Weighing in at nearly a stone, this beautifully-produced, massive collection of Kandinsky scholarship is one of the most weighty books about the author ever published, the result of years of work by the world's foremost experts.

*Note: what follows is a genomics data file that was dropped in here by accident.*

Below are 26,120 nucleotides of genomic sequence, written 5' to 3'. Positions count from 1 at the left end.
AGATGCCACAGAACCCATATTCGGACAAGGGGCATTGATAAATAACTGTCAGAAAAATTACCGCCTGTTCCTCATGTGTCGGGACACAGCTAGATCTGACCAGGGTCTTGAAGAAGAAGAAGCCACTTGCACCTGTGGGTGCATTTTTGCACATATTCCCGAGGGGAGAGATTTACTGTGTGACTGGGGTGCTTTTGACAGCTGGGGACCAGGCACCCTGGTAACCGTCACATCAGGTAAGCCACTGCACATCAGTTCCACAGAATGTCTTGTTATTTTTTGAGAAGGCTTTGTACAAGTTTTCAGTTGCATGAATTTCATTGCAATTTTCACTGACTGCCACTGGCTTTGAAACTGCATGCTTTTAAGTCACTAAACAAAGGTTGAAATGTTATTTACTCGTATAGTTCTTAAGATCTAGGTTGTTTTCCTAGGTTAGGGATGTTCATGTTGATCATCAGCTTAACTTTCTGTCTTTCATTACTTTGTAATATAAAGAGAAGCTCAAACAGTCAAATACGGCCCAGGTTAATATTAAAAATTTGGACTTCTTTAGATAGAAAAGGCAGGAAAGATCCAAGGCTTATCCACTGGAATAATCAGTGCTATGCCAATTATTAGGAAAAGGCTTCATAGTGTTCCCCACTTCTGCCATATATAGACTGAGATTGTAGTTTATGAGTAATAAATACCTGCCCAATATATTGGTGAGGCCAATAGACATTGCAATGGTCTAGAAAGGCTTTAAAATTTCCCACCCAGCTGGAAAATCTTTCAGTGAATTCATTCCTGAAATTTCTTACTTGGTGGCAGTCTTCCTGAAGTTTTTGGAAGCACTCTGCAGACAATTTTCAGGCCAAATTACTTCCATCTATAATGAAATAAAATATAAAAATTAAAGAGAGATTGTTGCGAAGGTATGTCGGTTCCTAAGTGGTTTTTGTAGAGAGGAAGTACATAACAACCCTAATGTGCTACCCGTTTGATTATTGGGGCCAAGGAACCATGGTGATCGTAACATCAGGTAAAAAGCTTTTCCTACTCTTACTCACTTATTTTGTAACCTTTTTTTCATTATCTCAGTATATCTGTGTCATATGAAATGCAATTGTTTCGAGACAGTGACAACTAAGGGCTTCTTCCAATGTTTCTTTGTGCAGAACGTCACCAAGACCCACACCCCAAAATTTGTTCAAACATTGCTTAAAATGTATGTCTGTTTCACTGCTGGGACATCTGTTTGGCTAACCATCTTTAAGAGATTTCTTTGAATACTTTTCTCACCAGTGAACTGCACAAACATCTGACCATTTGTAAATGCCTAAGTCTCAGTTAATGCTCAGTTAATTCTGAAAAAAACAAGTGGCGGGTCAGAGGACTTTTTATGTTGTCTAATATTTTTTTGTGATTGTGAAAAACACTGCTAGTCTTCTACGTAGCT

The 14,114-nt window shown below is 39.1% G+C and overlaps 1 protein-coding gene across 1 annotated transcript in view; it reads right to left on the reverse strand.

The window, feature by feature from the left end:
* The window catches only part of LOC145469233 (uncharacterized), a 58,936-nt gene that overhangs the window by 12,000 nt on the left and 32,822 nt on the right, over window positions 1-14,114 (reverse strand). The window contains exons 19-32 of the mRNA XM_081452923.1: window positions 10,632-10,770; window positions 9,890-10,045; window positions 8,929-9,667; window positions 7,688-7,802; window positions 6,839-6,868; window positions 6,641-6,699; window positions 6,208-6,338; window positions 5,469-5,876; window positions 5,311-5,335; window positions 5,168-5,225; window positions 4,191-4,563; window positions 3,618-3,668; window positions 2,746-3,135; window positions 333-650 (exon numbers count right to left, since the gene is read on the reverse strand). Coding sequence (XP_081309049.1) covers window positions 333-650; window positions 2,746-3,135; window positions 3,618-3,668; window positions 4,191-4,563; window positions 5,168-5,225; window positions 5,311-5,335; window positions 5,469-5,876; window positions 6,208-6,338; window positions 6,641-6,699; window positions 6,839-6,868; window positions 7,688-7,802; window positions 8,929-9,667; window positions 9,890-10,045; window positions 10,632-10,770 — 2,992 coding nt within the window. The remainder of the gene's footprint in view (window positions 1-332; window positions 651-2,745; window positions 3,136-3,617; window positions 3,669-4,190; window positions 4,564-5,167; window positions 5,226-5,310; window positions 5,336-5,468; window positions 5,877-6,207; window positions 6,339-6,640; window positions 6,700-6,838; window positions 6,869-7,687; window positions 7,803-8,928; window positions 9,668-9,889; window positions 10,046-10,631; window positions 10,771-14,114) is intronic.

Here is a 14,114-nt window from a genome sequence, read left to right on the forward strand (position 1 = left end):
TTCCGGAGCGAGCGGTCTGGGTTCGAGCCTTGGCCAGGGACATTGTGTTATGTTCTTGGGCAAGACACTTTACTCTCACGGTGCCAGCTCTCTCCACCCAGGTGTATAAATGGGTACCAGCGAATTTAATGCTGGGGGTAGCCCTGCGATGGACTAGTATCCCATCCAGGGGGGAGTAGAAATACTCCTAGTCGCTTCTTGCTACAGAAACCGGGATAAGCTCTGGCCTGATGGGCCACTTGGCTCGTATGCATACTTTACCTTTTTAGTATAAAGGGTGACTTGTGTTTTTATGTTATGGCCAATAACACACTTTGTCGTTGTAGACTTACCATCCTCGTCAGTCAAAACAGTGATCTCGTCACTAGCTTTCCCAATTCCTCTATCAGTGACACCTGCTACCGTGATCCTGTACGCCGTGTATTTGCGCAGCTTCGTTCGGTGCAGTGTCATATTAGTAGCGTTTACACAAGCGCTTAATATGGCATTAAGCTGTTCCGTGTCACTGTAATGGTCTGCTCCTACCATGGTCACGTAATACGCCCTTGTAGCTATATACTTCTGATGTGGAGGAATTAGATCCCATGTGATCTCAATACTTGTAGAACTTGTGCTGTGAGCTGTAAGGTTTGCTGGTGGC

Kandinsky, edited by Helmut Friedel and Annegret Hoberg (Prestel, £99, with a facsimile of the portfolio of 12 prints Kleine Welten) is a collection of essays by scholars who love the artist, along with some of the finest reproductions of what Kandinsky himself called his "muddle of masses, flecks and lines". Photographs and documentary sources, many of them previously unpublished, add surprises to the story of his life and work. Reinhard Spieler's essay contests the received wisdom that Kandinsky was a recluse during his early years in Paris. Noemi Smolie's chapter documents his Russian years. The book follows Prestel's epics on Botticelli and Klimt, and coincides with a world tour of his paintings. Tate Modern's show of his work was the most visited in 2006. "The reason you can see Kandinsky in hotel rooms everywhere," says Hoberg, "is because he has a universality in his painterly language – people understand it."